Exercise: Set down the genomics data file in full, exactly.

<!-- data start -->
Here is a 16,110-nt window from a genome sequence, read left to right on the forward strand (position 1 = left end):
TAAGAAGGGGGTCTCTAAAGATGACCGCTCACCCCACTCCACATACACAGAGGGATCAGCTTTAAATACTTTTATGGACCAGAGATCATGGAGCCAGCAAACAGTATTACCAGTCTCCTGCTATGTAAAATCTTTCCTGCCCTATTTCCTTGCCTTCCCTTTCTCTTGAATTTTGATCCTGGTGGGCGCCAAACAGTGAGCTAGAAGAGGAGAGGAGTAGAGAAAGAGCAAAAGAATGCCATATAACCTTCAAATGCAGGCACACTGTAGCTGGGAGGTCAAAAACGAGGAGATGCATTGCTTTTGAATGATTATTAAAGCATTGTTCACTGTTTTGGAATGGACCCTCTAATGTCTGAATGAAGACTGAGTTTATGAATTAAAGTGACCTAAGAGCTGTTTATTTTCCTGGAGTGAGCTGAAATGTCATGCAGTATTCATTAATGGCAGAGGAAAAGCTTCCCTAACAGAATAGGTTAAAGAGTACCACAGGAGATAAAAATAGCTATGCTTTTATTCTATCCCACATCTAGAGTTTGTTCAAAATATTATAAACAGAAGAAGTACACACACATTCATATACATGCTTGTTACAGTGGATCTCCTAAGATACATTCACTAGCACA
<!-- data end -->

Here is a 16,110-nt window from a genome sequence, read left to right on the forward strand (position 1 = left end):
TAAGAAGGGGGTCTCTAAAGATGACCGCTCACCCCACTCCACATACACAGAGGGATCAGCTTTAAATACTTTTATGGACCAGAGATCATGGAGCCAGCAAACAGTATTACCAGTCTCCTGCTATGTAAAATCTTTCCTGCCCTATTTCCTTGCCTTCCCTTTCTCTTGAATTTTGATCCTGGTGGGCGCCAAACAGTGAGCTAGAAGAGGAGAGGAGTAGAGAAAGAGCAAAAGAATGCCATATAACCTTCAAATGCAGGCACACTGTAGCTGGGAGGTCAAAAACGAGGAGATGCATTGCTTTTGAATGATTATTAAAGCATTGTTCACTGTTTTGGAATGGACCCTCTAATGTCTGAATGAAGACTGAGTTTATGAATTAAAGTGACCTAAGAGCTGTTTATTTTCCTGGAGTGAGCTGAAATGTCATGCAGTATTCATTAATGGCAGAGGAAAAGCTTCCCTAACAGAATAGGTTAAAGAGTACCACAGGAGATAAAAATAGCTATGCTTTTATTCTATCCCACATCTAGAGTTTGTTCAAAATATTATAAACAGAAGAAGTACACACACATTCATATACATGCTTGTTACAGTGGATCTCCTAAGATACATTCACTAGCACA